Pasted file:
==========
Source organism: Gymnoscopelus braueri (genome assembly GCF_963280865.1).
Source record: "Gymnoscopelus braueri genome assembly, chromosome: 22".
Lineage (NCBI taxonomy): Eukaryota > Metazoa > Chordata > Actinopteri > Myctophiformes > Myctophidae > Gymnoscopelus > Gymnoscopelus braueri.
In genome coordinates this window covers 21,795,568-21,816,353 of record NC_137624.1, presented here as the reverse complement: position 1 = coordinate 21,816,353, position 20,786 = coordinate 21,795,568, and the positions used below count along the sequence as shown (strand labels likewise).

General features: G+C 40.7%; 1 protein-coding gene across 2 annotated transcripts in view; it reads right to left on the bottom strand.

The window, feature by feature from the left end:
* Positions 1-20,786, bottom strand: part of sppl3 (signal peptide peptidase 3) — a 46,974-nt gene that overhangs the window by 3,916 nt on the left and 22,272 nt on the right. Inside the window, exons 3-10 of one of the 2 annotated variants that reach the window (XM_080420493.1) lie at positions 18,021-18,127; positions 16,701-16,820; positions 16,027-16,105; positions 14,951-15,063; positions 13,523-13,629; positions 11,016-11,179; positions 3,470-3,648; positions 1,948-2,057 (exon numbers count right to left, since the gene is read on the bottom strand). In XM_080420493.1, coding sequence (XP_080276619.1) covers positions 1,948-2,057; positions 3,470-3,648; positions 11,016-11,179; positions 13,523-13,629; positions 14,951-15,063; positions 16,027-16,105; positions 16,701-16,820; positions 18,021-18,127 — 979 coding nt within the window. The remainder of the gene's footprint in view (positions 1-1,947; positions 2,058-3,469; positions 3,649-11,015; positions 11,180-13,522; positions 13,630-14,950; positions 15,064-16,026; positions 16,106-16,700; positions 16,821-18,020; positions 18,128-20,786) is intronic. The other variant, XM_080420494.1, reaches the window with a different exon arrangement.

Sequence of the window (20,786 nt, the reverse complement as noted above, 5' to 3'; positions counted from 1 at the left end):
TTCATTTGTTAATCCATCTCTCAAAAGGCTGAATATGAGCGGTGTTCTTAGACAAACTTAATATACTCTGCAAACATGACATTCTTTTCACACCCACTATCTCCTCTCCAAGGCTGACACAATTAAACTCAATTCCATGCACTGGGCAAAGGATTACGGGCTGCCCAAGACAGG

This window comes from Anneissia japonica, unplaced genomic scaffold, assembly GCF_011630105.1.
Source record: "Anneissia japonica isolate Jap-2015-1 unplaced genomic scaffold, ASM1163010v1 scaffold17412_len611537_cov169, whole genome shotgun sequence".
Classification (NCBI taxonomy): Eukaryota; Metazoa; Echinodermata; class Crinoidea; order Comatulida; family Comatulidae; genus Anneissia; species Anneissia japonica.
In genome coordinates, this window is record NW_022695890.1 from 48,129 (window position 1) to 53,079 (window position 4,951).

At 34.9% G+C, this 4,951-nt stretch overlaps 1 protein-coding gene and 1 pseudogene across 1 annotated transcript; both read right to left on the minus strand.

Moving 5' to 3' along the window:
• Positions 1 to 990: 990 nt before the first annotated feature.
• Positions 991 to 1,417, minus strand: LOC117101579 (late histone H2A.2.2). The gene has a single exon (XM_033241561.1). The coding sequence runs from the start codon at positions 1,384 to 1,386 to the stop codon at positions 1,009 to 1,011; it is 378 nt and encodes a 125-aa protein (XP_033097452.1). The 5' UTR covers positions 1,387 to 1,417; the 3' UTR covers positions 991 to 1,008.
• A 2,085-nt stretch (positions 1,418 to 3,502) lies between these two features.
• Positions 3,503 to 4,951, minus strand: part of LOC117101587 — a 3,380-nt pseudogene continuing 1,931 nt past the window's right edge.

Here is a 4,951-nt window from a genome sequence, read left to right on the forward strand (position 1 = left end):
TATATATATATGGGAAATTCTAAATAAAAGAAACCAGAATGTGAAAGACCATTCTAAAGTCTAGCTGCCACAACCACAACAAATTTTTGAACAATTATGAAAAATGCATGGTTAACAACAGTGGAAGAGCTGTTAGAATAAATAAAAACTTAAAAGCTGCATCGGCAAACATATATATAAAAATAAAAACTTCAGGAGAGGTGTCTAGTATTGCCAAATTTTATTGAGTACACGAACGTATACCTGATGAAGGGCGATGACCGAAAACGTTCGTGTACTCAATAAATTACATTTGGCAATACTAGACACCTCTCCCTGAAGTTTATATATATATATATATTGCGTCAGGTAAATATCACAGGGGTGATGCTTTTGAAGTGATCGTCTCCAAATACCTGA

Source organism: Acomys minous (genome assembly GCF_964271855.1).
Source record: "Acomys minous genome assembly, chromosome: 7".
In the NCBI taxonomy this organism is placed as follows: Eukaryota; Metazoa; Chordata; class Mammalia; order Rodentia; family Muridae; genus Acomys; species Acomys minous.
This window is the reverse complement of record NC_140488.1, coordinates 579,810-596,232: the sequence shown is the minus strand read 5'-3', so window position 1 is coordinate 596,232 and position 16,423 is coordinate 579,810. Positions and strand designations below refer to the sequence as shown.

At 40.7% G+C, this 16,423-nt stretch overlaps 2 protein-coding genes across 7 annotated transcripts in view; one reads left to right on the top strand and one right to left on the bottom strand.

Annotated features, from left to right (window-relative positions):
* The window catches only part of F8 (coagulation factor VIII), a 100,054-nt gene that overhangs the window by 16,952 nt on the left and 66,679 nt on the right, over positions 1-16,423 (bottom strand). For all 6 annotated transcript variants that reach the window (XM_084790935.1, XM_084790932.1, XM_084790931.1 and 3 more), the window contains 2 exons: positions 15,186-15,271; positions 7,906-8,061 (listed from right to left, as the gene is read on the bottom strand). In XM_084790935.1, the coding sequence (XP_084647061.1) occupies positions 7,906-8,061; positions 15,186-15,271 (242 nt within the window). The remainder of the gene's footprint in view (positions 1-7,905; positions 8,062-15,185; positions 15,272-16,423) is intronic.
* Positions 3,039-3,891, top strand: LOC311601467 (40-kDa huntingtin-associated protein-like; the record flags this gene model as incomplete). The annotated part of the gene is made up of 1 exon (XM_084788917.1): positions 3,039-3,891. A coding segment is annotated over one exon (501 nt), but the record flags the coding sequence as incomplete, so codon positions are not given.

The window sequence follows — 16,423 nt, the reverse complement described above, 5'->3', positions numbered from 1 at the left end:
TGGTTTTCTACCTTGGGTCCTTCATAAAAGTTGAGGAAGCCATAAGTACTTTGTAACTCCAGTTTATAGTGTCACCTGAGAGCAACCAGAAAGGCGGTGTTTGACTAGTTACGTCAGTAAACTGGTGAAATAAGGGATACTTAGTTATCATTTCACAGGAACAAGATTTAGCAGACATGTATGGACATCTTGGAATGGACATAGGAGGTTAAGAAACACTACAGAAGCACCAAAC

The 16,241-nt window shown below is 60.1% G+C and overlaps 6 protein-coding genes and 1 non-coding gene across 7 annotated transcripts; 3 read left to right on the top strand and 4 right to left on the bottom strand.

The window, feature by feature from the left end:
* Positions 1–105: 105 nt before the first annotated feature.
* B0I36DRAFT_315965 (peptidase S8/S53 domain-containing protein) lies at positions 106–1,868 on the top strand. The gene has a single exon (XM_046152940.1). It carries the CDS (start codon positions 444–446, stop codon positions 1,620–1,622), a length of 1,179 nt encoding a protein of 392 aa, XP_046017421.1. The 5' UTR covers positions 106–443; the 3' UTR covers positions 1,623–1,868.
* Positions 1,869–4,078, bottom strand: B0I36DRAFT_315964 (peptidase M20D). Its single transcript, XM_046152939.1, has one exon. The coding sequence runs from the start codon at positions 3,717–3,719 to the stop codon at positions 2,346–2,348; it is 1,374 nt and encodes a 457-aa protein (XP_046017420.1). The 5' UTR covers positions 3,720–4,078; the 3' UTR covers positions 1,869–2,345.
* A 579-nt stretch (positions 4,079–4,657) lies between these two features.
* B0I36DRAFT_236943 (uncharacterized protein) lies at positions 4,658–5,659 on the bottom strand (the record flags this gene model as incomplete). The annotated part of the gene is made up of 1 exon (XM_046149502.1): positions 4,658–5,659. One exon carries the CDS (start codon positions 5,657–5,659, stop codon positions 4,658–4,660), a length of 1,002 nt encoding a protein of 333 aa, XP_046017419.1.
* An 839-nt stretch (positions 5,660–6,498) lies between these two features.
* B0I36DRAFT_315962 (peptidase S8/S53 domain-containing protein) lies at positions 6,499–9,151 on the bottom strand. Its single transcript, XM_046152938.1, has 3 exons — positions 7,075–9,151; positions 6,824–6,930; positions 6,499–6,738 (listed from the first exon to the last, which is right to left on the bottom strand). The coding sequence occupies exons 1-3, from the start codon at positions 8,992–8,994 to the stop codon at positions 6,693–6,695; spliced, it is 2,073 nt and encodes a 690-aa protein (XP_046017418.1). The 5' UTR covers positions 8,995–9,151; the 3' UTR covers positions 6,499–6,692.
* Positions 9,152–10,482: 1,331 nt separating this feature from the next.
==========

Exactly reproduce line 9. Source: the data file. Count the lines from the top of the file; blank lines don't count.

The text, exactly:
TTCATTTGTTAATCCATCTCTCAAAAGGCTGAATATGAGCGGTGTTCTTAGACAAACTTAATATACTCTGCAAACATGACATTCTTTTCACACCCACTATCTCCTCTCCAAGGCTGACACAATTAAACTCAATTCCATGCACTGGGCAAAGGATTACGGGCTGCCCAAGACAGG